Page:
Exactly three years ago, a study was released that suggested that age forty was too soon for women to start getting routine mammograms, because 1900 women are referred for further testing and 1899 of them are in no danger.
Personally, I was pissed, and I was pissed because I am that other one in that 1900. I’m the poster child for early detection and intervention. My brush with mortality was a non-event because I had a mammogram at 40, as my physician recommended.
Now we have Think Progress carrying water for the misogynistic, women-don’t matter-once-once-they’re-past-childbearing-age treatment-deniers:
Routine mammograms have caused more than a million U.S. women to receive “unnecessary and invasive cancer treatments over the last 30 years,” a new study finds, detecting tumors that are harmless. The results come after the government’s Preventive Task Force issued recommendations in 2009 advising primary care physicians against recommending mammograms to women under 40 years of age. Those guidelines stirred political outcry on both sides of the aisle and slowed down work on President Obama’s health care law.
But the study shines new doubt “over the effectiveness of an already controversial cancer screening tool that is aimed at detecting tumors before they spread and become more difficult to treat.”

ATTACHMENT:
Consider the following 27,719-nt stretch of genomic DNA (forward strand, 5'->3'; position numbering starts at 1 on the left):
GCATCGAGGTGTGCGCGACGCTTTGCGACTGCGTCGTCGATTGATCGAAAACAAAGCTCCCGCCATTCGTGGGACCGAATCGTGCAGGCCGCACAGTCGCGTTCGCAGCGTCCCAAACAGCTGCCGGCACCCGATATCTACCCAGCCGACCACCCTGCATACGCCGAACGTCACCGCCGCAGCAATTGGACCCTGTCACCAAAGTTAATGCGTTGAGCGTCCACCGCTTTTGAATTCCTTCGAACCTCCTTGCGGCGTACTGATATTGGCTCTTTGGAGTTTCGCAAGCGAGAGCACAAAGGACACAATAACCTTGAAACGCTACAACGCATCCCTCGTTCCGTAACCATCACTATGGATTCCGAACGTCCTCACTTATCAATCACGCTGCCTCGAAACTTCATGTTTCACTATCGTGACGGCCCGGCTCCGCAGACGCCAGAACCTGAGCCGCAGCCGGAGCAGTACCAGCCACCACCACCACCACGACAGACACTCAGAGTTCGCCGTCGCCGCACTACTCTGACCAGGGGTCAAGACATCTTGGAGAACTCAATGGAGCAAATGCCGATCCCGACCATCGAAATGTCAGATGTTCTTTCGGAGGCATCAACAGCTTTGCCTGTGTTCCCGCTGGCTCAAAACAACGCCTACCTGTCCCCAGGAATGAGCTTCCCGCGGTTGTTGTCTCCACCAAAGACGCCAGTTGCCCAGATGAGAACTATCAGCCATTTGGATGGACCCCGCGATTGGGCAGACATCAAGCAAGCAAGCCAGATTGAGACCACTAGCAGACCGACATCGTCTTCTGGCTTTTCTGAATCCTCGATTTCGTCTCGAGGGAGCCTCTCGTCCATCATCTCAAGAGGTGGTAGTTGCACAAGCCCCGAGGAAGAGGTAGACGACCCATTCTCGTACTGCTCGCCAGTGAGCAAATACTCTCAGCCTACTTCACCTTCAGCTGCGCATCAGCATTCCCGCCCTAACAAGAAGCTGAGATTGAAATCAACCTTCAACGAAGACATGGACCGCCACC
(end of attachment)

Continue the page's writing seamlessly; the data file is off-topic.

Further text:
[ . . . ]
Recent research has confirmed these findings. For instance a 2011 paper published in the Annals of Internal Medicine found that while “some women need mammograms more frequently than others,” a more complex approach to mammography “based on personal risk factors such as age, breast density, family history of breast cancer and even a woman’s personal preference” could help reduce overtreatment and unnecessary testing.
Their malfeasance in posting that piece was a display of bad enough judgment that I have un-bookmarked their site and ‘unliked’ their Facebook page, and will never, ever go to their site again. I refuse to give even the slightest support to any group or organization that, even inadvertently, discounts my worth and right to life, simply because I am a woman, just because I’m no longer fertile.
And what the hell else am I supposed to think? Besides “Oh fuck you,” I mean.
I am the poster child for early detection. My brush with the disease was a non-event that cost less than ten grand to treat because of early detection and screening.
The new guidelines come from the U.S Preventive Services Task Force, a government-sponsored group that provides guidance to doctors, insurance companies and policymakers. The group determined that although mammograms were found to reduce the breast cancer death rate of women 40 to 49 years old by 15 percent, it wasn’t enough to warrant starting to screen at age 40. It also found insufficient evidence for the benefits of screening after age 74.
The task force noted breast cancer deaths have declined since 1990 by 2.3 percent per year overall and by 3.3 percent for women aged 40 to 50 years, attributing that decrease to the combination of mammography with improved treatment. But the group found the potential harm – through false positives and radiation exposure – outweighed the risks.
Groups such as the American Cancer Society, the American College of Radiology and the Society of Breast Imaging immediately denounced the new guidelines.
“I think it’s shocking to basically spell out in such a bold and callous way which groups of women they no longer care to find cancer in,” said Dr. Linda Gordon, imaging director at the Carol Ann Read Breast Health Center at Alta Bates Summit Medical Center in Oakland and Berkeley.